30.  Ramsey SD, Newton K, Blough D, et al. Incidence, outcomes, and cost of foot ulcers in patients with diabetes. Diabetes Care 1999;22(3):382-387.

31.  Sahili D, Eliasson B, Svensson M, et al. Assessment of toe blood pressure is an effective screening method to identify diabetes patients with lower extremity arterial disease. Angiology 2004;55(6):641-651.

32.  American Diabetes Association. Peripheral arterial disease in people with diabetes. Diabetes Care 2003;26(12):3333-3341.

33. Kamei N, Yamane K, Nakanishi S, et al. Effectiveness of Semmes-Weinstein monofilament examination for diabetic peripheral neuropathy screening. J Diabetes Complications 2005;19(1): 47-53.

34. Pompeo M. Misconceptions about protein requirements for healing; results from a prospective study. Ostomy Wound Manage 2007;53(8):30-32.

35.  Young MJ, McCardle JE, Randall LE, Barclay JI. Improved survival of diabetic foot ulcer patients 1995-2008: possible impact of aggressive cardiovascular risk management. Diabetes Care 2008;31(11):2143-2147.

36.  American Diabetes Association. Standards of medical care in diabetes- 2010. Diabetes Care 2010;33(supp 1):S11-S61.

37. Gradner SE, Frantz RA, Doebbeling BN. The validity of the clinical signs and symptoms used to identify localized chronic wound infection. Wound Repair Regen 2001;9(3):178-186.

38. Rabajohn L Roberts K, Troiano M, et al. Diagnostic and prognostic value of erythrocyte sedimentation rate in contiguous osteomyelitis of the foot and ankle. J foot Ankle Surg 2007;46(4)232-237.

39. Fleischer AF, Didyk AA, Woods JB, et al. Combined clinical and laboratory testing improves diagnostic accuracy for osteomyelitis in the diabetic foot. J Foot Ankle Surg 2009;48(1)39-46.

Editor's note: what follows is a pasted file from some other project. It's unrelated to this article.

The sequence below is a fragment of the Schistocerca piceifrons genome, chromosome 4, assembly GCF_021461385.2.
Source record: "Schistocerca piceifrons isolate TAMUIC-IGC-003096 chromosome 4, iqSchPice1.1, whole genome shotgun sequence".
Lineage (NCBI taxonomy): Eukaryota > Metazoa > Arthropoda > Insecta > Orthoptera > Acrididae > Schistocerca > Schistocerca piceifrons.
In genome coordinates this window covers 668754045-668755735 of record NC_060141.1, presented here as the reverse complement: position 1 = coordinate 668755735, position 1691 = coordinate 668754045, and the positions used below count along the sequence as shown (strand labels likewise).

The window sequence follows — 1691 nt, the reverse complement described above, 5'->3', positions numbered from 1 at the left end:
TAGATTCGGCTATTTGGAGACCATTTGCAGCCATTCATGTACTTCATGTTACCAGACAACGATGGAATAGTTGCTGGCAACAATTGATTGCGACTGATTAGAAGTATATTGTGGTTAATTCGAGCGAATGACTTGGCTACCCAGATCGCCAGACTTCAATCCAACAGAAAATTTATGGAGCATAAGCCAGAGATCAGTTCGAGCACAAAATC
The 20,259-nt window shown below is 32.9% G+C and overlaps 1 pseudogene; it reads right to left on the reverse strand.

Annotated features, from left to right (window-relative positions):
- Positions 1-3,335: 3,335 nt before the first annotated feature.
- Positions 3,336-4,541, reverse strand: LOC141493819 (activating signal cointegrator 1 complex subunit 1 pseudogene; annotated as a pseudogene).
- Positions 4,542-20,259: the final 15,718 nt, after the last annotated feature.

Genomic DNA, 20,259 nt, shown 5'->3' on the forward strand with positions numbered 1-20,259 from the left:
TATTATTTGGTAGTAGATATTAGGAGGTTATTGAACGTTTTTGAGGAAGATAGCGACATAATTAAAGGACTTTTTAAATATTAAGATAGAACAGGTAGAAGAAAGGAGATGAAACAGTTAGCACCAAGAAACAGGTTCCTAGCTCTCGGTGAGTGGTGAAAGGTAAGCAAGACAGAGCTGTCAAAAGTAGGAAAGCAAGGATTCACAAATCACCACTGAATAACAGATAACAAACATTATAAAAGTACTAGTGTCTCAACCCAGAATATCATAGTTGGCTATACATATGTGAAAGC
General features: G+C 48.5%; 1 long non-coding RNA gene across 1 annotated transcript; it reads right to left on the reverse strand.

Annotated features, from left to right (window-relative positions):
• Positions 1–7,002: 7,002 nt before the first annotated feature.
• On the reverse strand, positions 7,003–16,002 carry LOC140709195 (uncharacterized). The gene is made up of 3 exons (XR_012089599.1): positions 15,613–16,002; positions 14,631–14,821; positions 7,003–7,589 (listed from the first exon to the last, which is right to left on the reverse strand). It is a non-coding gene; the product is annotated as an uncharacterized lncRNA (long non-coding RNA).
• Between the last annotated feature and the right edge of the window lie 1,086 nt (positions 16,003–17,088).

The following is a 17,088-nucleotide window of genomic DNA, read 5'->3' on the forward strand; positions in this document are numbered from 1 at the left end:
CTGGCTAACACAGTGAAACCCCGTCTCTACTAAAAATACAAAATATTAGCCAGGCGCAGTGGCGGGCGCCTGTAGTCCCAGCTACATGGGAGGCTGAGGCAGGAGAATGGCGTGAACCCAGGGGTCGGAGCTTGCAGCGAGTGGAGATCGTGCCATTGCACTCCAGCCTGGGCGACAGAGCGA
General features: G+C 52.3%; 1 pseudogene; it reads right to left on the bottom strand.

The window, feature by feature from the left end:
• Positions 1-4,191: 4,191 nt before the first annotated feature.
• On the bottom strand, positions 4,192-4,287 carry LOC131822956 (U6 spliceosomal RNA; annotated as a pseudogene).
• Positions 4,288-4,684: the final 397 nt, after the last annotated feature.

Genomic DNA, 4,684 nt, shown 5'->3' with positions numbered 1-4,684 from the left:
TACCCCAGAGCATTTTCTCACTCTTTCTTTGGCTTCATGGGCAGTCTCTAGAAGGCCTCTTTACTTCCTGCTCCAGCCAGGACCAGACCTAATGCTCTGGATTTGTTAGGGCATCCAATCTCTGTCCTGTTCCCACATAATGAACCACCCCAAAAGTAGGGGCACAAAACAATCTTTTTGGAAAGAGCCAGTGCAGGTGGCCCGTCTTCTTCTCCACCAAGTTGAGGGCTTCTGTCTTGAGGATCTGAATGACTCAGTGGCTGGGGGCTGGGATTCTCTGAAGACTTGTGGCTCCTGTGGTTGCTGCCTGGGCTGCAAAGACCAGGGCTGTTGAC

40.  Brem H, Sheehan P, Boulton AJ. Protocol for treatment of diabetic foot ulcers. Am J Surg 2004;187(5A):1S-10S.

41.  Moss SE, Klein R, Klein BE, Wong TY. Retinal vascular changes and 20-year incidence of lower extremity amputations in a cohort with diabetes. Arch Intern Med 2003;163(20):2505-2510.

42.  Dinh TL, Veves A. Treatment of diabetic ulcers. Dermatol Ther 2006;19(6):348-355.

43. Steed DL, Donohoe D, Webster MW, Lindsley L. Effect of extensive debridement on the healing of diabetic foot ulcers. Diabetic Ulcer Study Group.  J Am Coll Surg 1996;183(1):61-64.

44. Saap LJ, Falanga V. Debridement performance index and its correlation with complete closure of diabetic foot ulcers. Wound Repair Regen 2002;10(6):354-359.

45. Alvarez OM, Mertz PM, Eaglstein WH. The effect of occlusive dressings on collagen synthesis and re-epithelialization in superficial wounds. J Surg Res 1983;35(2):142–148.

46. Falanga V. Wound bed preparation and the role of enzymes: a case for multiple actions of therapeutic agents. Wounds 2002;14(2):47-57.

47. Jensen JL, Seeley J, Gillin B. Diabetic foot ulcerations. A controlled, randomized comparison of two moist wound healing protocols: Carrasyn hydrogel wound dressing and wet-to-moist saline gauze. Adv Wound Care 1998;11(7 Suppl):1-4.

48.  Steed DL, Attinger C, Colaizzi T, et al. Guidelines for the treatment of diabetic ulcers. Wound Repair Regen 2006;14(6):680-692.

49. Odland G. The fine structure of the interrelationship of cells in the human epidermis. J Biophys Biochem Cytol 1958;4(5):529-535.

50. Winter GD. Formation of the scab and the rate of epithelization of superficial wounds in the skin of the young domestic pig. Nature 1962;193:293-294.

51. Hinman CD, Maibach H. Effect of air exposure and occlusion on experimental human skin wounds. Nature 1963;200:377-378.

52.  Nemeth AJ, Eaglstein WH, Taylor JR, et al. Faster healing and less pain in skin biopsies treated with an occlusive dressing. Arch Dermatol 1991;127(11):1679-1983.

53.  Phillips TJ, Kapoor V, Provan A, Ellerin T. A randomized prospective study of a hydroactive dressing vs conventional treatment after shave biopsy excision. Arch Dermatol 1993;129(7):859-860.

54. Sayag J, Meaume S, Bohbot S. Healing properties of calcium alginate dressings. J Wound Care 1996;5(8):357-362.

55. Lalau JD, Bresson R, Charpentier P, et al. Efficacy and tolerance of calcium alginate versus Vaseline gauze dressings in the treatment of diabetic foot lesions. Diabetes Metab 2002;28(3):223–229.

56. Ohlsson P, Larsson K, Lindholm C, Moller M. A cost effectiveness study of leg ulcer treatment in primary care. Comparison of saline-gauze and hydrocolloid treatment in a prospective, randomized study. Scand J Prim Health Care 1994;12(4):295-299.